La Tribune de Genève described Wednesday’s outcome as a spectacular change. “By  allowing this bizarre configuration where the biggest party and the tiny Conservative Democratic Party have the same weight within the government, parliamentarians have broken the rule that seats are handed out based on simple arithmetic.”

It declared the death of consensus politics, saying it cannot be resurrected before the next elections in four years’ time.

Ticino’s Corriere del Ticino also said it was wrong for parliament not to have given the People’s Party two seats. “The consensus style of government is not a mere formula to allocate seats to different parties but also has the capacity for practical solutions and constructive compromises.”

Another Italian-language paper, La Regione, highlighted the fact that once again, there will be no representatives in cabinet from Italian-speaking Switzerland: “The issue was lost in the melee between the People’s Party and the rest of parliament… the road to the cabinet for a representative of Italian-speaking Switzerland is a rocky one. The chance of success is about as good as winning the EuroMillions lottery.”

Rise of Berset

Not surprisingly, Fribourg newspaper La Liberté focuses on the election of Berset – a 39-year-old senator from Fribourg, and his rapid rise through the political ranks.

In an editorial entitled “The Berset rocket and missiles” Louis Ruffieux says the Social Democrat embodies Fribourg’s rediscovered sense of pride.

“The fourth Fribourg cabinet minister, the 11th youngest in the history of the federation, displayed… at the moment of his election a serenity and impressive maturity… With his history, his solidity and his political sense he is well armed to take on the highest responsibilities, whatever these may be.”

The term “consensus politics” describes the ongoing effort to achieve a balanced compromise among political parties and among the different cultural, linguistic and social communities that make up Switzerland.

The practice of distributing cabinet seats according to the relative strength of the parties in parliament was first adopted in 1959. Dubbed the “magic formula”, the unofficial power-sharing pact was undermined in 2007 when parliament elected Eveline Widmer-Schlumpf instead of her then People’s Party colleague Christoph Blocher. Widmer-Schlumpf and People’s Party cabinet member Samuel Schmid were subsequently expelled from the party, which went into opposition. The People’s Party’s Ueli Maurer was elected to the cabinet the following year when Schmid retired, and since then the party has been unable to regain the second seat.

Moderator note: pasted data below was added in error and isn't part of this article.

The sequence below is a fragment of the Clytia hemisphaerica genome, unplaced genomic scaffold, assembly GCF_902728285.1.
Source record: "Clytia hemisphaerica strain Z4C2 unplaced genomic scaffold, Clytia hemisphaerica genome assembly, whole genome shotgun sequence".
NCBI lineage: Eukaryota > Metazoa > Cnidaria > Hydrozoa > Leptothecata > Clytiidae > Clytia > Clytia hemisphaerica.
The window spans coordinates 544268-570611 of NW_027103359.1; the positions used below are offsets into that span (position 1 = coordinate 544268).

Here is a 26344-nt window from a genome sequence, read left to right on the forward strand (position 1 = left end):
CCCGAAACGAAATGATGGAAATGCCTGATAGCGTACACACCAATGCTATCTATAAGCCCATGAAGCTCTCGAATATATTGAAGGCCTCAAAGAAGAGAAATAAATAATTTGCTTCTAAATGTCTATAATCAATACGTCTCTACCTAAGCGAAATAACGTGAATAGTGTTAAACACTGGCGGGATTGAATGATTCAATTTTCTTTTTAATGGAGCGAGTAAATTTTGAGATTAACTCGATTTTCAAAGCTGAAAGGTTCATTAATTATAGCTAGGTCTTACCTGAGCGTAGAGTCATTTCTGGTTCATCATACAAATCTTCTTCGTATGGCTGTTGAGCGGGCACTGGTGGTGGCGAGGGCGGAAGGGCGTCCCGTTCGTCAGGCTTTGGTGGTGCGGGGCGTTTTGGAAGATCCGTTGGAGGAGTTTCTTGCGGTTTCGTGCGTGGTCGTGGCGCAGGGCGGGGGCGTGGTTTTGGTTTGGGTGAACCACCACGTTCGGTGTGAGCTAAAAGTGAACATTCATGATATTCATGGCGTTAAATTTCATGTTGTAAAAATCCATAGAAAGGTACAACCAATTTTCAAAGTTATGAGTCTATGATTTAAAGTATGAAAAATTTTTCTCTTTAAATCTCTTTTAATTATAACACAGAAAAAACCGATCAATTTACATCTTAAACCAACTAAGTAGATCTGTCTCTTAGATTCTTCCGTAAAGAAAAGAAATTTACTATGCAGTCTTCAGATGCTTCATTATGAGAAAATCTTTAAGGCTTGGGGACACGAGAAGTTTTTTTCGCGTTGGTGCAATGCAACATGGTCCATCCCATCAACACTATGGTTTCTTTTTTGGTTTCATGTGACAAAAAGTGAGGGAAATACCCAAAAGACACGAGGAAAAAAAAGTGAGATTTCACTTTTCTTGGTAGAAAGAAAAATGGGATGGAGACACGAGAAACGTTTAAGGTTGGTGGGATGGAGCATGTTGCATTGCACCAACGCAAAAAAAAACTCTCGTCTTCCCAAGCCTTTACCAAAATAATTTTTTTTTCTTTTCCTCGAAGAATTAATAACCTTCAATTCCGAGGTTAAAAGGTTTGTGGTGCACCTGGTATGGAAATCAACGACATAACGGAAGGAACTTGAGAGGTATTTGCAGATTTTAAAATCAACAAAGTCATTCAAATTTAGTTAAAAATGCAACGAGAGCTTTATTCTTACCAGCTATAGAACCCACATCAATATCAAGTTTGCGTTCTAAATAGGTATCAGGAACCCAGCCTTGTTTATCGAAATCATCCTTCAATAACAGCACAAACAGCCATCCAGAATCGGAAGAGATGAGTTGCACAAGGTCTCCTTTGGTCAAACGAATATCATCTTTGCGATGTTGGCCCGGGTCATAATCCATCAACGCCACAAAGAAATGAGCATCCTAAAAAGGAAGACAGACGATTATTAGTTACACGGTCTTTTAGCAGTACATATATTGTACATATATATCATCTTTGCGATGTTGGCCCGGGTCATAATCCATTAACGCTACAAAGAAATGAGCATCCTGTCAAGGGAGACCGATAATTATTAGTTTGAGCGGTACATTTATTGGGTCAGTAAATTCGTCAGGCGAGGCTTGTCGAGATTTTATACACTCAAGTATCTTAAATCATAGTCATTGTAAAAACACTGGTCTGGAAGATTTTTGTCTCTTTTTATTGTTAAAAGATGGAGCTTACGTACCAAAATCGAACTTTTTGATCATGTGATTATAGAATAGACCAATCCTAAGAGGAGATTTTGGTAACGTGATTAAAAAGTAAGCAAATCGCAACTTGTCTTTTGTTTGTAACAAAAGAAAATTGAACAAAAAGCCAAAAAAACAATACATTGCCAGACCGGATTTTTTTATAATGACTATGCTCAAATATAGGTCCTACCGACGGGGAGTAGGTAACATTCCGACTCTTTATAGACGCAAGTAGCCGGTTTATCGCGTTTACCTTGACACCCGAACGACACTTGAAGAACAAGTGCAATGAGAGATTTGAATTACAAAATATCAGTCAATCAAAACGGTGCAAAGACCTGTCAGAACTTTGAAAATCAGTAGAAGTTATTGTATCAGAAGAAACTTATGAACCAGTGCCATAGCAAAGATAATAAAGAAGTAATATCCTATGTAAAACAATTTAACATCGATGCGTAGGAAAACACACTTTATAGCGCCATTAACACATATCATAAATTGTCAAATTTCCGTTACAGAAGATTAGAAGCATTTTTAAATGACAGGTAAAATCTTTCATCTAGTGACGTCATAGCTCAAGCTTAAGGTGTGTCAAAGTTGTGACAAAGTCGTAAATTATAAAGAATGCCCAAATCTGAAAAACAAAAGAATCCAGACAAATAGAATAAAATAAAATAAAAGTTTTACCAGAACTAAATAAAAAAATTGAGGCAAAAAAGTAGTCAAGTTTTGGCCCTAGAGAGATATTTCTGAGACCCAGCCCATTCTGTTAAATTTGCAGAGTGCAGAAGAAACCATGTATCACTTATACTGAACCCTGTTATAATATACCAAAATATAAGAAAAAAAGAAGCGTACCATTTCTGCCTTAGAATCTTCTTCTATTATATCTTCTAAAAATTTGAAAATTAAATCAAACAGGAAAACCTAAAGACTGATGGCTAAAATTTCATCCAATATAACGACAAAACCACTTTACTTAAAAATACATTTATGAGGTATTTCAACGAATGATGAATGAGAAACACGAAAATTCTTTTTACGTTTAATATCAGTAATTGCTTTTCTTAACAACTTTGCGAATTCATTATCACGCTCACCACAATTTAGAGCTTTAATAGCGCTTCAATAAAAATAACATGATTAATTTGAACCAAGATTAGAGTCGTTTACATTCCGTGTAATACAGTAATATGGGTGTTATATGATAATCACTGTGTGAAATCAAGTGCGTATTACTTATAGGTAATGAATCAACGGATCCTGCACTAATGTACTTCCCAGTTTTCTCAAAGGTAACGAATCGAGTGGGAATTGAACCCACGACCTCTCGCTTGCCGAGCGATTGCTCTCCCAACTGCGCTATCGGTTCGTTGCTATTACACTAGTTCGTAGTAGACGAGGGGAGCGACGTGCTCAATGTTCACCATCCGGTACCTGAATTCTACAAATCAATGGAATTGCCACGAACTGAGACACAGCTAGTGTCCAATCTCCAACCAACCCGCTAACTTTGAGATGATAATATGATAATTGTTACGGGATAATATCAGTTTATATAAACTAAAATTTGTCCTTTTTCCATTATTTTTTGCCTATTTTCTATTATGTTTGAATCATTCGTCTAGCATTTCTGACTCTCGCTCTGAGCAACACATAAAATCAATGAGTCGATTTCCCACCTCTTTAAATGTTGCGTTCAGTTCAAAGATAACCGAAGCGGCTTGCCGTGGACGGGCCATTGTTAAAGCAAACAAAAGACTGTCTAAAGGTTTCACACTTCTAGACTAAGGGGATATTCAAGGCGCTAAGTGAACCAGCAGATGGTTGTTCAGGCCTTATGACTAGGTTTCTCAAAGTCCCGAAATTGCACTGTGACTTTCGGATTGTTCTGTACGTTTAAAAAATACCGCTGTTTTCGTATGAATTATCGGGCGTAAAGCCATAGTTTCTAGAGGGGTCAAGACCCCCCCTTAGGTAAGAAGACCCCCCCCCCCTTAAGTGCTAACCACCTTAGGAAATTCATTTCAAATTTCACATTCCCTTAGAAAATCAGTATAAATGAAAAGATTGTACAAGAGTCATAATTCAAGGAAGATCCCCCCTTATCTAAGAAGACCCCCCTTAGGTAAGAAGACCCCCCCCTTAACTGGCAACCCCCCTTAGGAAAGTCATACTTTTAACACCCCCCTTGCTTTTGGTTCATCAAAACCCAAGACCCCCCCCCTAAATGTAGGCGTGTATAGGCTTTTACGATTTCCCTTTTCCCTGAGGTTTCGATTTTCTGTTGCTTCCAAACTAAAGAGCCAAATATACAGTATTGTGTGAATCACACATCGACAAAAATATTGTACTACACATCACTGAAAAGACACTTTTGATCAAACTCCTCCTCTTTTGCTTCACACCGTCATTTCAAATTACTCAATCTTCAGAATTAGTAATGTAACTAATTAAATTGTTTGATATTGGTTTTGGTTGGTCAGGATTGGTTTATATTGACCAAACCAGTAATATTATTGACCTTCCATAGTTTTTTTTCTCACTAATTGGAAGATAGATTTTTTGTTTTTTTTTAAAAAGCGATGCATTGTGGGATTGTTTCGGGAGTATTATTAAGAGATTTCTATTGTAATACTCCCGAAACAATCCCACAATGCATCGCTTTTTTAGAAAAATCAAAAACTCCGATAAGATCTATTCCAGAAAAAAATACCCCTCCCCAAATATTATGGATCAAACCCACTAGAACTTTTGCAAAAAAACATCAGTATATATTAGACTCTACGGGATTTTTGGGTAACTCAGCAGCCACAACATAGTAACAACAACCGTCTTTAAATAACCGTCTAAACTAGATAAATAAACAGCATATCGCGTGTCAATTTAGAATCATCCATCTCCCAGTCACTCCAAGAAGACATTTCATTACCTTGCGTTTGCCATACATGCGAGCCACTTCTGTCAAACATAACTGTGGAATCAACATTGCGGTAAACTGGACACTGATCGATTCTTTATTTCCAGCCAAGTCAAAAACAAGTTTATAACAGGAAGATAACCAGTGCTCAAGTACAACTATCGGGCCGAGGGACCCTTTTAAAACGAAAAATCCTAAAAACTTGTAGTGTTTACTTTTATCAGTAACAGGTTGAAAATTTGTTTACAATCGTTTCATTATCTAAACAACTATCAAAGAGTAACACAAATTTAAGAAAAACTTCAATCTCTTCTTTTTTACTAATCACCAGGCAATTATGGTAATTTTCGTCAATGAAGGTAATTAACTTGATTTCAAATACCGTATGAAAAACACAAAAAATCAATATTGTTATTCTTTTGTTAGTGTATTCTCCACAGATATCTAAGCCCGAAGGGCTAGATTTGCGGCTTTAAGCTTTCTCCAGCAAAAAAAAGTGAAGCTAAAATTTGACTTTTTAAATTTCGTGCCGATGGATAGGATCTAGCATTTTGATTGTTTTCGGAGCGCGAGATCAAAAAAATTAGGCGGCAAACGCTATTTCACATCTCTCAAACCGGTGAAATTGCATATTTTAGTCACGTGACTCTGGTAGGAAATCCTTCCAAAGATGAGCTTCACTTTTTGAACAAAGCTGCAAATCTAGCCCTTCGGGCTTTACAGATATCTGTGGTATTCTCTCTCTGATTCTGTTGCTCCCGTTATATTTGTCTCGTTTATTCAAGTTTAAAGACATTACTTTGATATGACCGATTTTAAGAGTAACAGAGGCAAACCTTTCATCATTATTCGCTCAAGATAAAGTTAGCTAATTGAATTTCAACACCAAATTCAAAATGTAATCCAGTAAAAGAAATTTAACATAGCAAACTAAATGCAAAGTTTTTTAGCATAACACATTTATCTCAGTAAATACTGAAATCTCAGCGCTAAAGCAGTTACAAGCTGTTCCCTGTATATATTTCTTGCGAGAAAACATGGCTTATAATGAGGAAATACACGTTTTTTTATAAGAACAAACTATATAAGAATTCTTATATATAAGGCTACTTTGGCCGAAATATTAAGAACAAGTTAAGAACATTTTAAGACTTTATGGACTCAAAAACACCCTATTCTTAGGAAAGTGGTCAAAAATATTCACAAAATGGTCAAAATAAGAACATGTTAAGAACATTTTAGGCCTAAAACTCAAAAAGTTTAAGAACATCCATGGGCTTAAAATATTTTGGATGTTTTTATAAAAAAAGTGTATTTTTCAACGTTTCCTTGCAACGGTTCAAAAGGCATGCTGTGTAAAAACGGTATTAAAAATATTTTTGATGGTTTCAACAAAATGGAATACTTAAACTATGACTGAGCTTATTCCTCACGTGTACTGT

Alain Berset, Social Democrat


Born in 1972 in Fribourg, Berset is married with three children. He studied political science and economics at Neuchâtel University from where he received a PhD in economics in 2005.

After working as a research scientist and political advisor, he was elected to the Senate in 2003 and was Senate president in 2009.

Since 2008 the seven cabinet posts have been divided between the parties as follows:

Social Democratic Party: 2

Radical Party: 2

Swiss People’s Party: 1

Christian Democratic Party: 1

Conservative Democratic Party:1

Re-elected to cabinet December 14:

Doris Leuthard, Christian Democratic Party, 216 votes

Eveline Widmer-Schlumpf, Conservative Democratic Party, 131 votes

Ueli Maurer, Swiss People’s Party, 159 votes

Didier Burkhalter, Radical Party, 194 votes

Simonetta Sommaruga, Social Democratic Party, 179 votes

Johann Schneider-Ammann, Radical Party, 159 votes

Newly elected:

Alain Berset, Social Democratic Party, 126 votes

(With input from Federico Bragagnini)

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SWI - a branch of Swiss Broadcasting Corporation SRG SSR